Verizon, AT&T Reject U.S. Government Request to Halt 5G Rollout Over Aviation Concerns

Network providers Verizon and AT&T have rejected a U.S. government request to halt the launch of new 5G wireless technology service. Rollout of the next-generation 5G technology is scheduled to take place Wednesday, but airlines had asked the Federal Communications Commission (FCC) to push back the launch over concerns that it could interfere with the electronics used by airplane pilots.

The CEOs of the two companies sent a joint letter on Sunday to Transportation Secretary Pete Buttigieg and Steve Dickson, the administrator of the Federal Aviation Administration (FAA). In the letter, Verizon Communications CEO Hans Vestberg and AT&T CEO John Stankey countered the issues voiced by U.S. airlines regarding the potential impacts of the 5G network on aviation.

Telecom industry groups have said that 5G technology in C-Band frequencies has already been rolled out across the world, but no reported aviation incidents have emerged, CNN reported.

"The laws of physics are the same in the United States and France," the companies wrote in the joint letter. "If U.S. airlines are permitted to operate flights every day in France, then the same operating conditions should allow them to do so in the United States."

But they also wrote that they would abide by some temporary measures over the next six months that would restrict the 5G service near some airport runways.

5G Aviation Concerns
Network providers Verizon and AT&T have rejected a U.S. government request to halt the launch of new 5G wireless technology services after airlines had asked the Federal Communications Commission to push back the launch over concerns that it could interfere with electronics used by airplane pilots. Above, an airplane departs Washington National Airport in Arlington, Virginia, on December 19, 2021. Daniel Slim/AFP via Getty Images

Airlines for America, a trade group for large U.S. passenger and cargo carriers, said in an emergency filing that the FCC has failed to adequately consider the harm that 5G service could do to the industry. The group wants more time for the FCC and the FAA, which regulates airlines, to resolve issues around aviation safety. Those issues are related to a type of 5G service that relies on chunks of radio spectrum called C-Band, which wireless carriers spent billions of dollars to buy up last year.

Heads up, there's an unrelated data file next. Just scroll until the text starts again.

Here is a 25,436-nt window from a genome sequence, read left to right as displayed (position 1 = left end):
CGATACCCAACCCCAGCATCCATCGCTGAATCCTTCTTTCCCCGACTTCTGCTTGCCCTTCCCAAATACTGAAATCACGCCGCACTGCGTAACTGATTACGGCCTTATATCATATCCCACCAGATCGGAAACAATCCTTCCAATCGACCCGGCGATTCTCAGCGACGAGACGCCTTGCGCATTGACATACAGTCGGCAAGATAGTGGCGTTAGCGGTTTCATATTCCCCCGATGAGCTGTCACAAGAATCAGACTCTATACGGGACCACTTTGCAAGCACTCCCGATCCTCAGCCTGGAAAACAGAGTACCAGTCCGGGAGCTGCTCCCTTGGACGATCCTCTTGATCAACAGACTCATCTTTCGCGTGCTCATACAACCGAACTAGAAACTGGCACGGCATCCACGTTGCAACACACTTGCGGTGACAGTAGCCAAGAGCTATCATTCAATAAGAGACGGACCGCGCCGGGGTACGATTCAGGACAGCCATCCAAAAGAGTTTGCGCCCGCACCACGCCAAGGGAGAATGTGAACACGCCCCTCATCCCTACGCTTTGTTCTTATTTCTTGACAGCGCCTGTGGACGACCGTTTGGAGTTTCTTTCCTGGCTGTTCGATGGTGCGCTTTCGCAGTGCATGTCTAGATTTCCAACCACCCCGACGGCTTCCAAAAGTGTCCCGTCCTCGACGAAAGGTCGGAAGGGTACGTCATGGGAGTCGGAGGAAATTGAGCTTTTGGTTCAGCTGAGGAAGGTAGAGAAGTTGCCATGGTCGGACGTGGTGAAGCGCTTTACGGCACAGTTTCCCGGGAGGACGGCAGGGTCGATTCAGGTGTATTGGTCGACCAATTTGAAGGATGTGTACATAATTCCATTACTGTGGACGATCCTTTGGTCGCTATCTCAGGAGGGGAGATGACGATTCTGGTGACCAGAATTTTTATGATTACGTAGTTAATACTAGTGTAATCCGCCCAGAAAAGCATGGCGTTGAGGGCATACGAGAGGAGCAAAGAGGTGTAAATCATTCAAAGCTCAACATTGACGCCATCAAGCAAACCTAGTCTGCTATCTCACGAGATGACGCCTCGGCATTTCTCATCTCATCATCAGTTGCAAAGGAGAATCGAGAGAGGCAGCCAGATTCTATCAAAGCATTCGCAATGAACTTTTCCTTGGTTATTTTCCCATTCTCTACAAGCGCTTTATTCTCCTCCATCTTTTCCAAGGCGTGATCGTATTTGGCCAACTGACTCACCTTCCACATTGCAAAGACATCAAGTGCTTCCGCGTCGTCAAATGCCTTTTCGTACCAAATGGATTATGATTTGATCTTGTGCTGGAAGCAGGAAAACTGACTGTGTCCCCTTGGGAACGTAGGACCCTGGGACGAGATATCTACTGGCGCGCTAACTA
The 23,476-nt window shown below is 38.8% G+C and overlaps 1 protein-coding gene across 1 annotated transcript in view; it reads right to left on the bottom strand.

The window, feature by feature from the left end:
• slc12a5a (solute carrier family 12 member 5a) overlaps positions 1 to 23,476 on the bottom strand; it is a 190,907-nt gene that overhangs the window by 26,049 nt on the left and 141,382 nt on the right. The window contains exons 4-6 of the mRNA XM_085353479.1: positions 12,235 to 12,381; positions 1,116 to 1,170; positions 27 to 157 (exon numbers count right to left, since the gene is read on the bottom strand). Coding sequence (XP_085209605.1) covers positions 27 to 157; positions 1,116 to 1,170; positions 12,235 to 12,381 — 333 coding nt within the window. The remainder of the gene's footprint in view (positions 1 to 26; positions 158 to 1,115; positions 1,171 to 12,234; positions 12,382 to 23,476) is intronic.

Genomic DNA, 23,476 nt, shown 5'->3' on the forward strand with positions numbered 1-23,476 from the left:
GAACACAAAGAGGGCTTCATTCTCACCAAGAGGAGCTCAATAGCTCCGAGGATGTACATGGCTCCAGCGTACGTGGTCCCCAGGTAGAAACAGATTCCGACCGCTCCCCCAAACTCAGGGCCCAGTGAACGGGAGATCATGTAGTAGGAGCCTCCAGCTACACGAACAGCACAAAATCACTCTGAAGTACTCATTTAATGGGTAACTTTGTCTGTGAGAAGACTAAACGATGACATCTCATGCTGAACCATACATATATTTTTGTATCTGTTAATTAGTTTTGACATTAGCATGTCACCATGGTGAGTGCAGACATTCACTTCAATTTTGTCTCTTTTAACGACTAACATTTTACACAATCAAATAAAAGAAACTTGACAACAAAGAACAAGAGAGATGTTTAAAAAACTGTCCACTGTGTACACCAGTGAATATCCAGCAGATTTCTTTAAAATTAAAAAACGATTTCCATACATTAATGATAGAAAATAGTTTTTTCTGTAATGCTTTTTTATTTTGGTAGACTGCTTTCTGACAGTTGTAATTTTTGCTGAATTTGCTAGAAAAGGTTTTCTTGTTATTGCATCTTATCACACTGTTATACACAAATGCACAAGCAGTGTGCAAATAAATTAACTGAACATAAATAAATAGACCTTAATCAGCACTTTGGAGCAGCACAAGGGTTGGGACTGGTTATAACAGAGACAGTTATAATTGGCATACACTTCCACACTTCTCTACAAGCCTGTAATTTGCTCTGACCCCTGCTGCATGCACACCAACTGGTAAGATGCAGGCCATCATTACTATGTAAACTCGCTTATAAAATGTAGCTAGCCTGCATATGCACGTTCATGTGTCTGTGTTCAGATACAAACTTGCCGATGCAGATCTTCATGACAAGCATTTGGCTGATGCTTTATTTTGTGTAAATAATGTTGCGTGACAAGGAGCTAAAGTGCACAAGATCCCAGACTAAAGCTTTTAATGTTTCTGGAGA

Siding in part with airlines, Buttigieg and Dickson wrote late Friday to the CEOs of AT&T and Verizon to propose a delay in activating 5G C-Band service near an undetermined number of "priority airports" while the FAA studies the potential for interference with aircraft operations.

AT&T and Verizon previously agreed to a one-month delay in 5G, which provides faster speeds when mobile devices connect to their networks and allows users to connect many devices to the internet without slowing it down. But the telecommunications executives said Sunday that further delays requested by the government would harm their customers.

"Agreeing to your proposal would not only be an unprecedented and unwarranted circumvention of the due process and checks and balances carefully crafted in the structure of our democracy, but an irresponsible abdication of the operating control required to deploy world-class and globally competitive communications networks that are every bit as essential to our country's economic vitality, public safety and national interests as the airline industry," the executives wrote.

The Associated Press contributed to this report.

Verizon, AT&T Reject Government Request
Network providers Verizon and AT&T have rejected a U.S. government request to halt the rollout of new 5G wireless technology service. Above, a logo sits illuminated outside the Verizon booth on the second day of the GSMA Mobile World Congress 2019 on February 26, 2019, in Barcelona, Spain. David Ramos/Getty Images